Prebiotics—What They Are & Why You Need Them

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Chances are, you’ve heard about probiotics. They’re the healthy bacteria that you can get through foods or supplements that crowd out the unhealthy bacteria in your gut—supporting everything from digestion, to regularity, immune health, and more.

But what about prebiotics? If you want to fully support your gut—and ensure a healthy balance of bacteria—prebiotics are one of the most important substances you can eat and/or take daily. Yet, unfortunately, most people don’t get enough.

What Is a Prebiotic?

We used to think probiotics, in addition to a healthy diet, were all that the gut needed to promote diversity and healthy levels of “good” bacteria and yeasts. Now, we’re learning more about the important role prebiotics play in supporting the growth and functionality of probiotics in the gut.

Specifically, prebiotics are a special type of fiber your body can’t digest. Therefore, they’re able to make its way to your large intestine without being broken down by the acids in your stomach.

In your intestines, prebiotics feed and fuel the good bacteria. I like to think of them as the “fertilizer” that allows the healthy bacteria in your gut to thrive and multiply. As prebiotics pass through the digestive tract they are eventually broken down into short-chain fatty acids (SCFA).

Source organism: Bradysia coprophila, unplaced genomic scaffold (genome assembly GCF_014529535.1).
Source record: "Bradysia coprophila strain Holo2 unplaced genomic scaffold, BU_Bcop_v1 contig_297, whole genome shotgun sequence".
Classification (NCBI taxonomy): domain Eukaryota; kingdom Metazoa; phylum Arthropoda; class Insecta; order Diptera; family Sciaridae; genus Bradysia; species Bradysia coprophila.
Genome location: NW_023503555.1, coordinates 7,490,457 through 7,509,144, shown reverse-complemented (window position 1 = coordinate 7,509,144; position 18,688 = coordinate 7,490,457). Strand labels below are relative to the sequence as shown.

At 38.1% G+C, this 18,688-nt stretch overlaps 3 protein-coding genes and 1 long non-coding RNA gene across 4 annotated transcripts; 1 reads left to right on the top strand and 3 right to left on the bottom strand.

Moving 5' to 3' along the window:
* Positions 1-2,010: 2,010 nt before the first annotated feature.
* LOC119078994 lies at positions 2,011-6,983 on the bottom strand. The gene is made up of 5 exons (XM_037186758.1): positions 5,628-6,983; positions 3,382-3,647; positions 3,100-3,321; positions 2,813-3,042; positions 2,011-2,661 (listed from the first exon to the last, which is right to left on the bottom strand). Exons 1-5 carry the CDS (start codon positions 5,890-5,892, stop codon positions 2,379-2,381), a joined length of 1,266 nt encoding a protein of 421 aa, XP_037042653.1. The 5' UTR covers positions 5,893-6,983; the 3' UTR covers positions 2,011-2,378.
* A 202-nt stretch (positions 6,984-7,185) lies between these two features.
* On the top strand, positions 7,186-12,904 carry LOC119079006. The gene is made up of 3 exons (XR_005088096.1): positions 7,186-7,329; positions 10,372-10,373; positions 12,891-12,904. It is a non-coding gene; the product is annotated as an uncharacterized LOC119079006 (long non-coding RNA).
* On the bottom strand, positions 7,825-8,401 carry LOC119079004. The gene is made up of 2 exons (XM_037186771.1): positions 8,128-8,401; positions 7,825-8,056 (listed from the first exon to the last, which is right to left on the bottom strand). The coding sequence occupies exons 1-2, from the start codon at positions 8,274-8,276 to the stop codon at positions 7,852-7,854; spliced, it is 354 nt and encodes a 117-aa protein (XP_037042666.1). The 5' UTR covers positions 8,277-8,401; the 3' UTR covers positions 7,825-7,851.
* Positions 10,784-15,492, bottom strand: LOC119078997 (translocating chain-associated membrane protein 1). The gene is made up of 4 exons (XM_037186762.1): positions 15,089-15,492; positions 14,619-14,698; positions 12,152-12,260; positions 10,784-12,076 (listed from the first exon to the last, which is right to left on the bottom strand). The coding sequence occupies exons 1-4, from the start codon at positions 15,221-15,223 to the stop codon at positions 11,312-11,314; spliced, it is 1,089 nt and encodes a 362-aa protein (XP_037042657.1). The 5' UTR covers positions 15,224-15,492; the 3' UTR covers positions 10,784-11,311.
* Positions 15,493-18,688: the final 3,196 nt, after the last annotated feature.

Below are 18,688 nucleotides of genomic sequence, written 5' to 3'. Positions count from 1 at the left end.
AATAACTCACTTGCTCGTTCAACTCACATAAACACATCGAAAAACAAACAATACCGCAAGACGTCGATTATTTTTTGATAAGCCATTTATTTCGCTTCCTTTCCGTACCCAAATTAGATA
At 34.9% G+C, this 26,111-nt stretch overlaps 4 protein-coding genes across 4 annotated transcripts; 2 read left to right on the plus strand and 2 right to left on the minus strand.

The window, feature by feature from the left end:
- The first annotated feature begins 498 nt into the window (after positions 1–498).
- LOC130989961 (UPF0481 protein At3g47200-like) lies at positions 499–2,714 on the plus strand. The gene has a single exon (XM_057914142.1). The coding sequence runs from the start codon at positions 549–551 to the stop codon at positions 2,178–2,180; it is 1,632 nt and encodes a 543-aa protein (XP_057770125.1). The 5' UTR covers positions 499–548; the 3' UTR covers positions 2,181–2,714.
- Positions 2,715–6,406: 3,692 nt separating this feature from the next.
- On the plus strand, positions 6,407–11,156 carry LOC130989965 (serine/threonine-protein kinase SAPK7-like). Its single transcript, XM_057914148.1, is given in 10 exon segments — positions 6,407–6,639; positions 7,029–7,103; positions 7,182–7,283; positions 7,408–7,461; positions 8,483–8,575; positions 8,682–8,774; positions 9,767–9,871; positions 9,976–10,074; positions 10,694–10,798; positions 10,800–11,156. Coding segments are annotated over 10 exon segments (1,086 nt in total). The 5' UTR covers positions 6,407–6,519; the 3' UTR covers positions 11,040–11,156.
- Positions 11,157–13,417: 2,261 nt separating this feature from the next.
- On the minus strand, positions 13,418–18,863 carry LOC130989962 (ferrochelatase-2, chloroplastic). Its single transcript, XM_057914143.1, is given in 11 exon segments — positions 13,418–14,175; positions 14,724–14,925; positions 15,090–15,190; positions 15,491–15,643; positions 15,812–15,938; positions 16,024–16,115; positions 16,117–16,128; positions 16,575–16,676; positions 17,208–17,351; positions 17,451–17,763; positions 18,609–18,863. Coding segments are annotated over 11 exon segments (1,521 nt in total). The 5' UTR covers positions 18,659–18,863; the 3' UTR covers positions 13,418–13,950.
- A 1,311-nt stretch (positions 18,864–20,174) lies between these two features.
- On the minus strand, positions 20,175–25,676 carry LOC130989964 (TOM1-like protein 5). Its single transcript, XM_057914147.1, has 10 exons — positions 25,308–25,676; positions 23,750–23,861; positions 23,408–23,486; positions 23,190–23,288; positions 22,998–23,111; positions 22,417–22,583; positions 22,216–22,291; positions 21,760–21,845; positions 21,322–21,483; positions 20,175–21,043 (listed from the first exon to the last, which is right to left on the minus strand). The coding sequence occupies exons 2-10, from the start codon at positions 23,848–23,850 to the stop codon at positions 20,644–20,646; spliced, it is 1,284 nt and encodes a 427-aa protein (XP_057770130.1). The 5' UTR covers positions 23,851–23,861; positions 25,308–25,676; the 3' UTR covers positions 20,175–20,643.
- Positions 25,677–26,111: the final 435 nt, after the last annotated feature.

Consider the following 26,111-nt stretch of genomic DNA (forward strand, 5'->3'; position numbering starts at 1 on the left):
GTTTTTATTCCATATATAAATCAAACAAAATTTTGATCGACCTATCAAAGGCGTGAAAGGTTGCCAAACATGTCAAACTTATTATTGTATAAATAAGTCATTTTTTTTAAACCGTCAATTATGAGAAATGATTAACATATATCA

The Role of SCFAs in Gut Health

SCFAs—including acetate, butyrate, and propionate—serve many functions in the gut. One of their most important roles is supporting the protective barrier that separates your gut from your bloodstream, keeping foreign invaders out and preventing issues like leaky gut syndrome.

SCFAs also help to lower the pH (acidity) level in your colon, which creates an environment that allows the good bacteria that support your health to thrive. They can also help to stimulate T-regulatory cells, which can help to modulate the immune system.

As you can see, the breakdown of prebiotics into SCFAs plays a major role in supporting optimal gut health by helping to support the growth of the “good” bacteria in your gut. Research also suggests prebiotics not only support gut health, but often have far-reaching benefits in the body, including supporting your brain, mood, memory, and more.

Examples of Prebiotic Foods

The official definition of a prebiotic is “a substrate that is selectively utilized by host microorganisms conferring a health benefit.”

What I like to say is that prebiotics usually fall into the carbohydrate category. And due to the products produced when your body breaks them down—such as SCFAs—they support the growth and diversity of probiotics in the gut, improving your health.

It seems that other compounds like polyphenols may eventually be grouped into the prebiotic category, but for now carbohydrates are the main source of prebiotics.

Examples of good prebiotic-rich foods include garlic, onions, leeks, artichokes, asparagus, bananas, dandelion greens, sugar beets, Jerusalem artichokes, and apples. There are certain resistant starches such as cooked then cooled potatoes and rice, green plantains, or lentils that are considered prebiotic foods as well. Yet, it can be tough to get enough prebiotics through food sources alone, so I recommend also taking a good prebiotic supplement.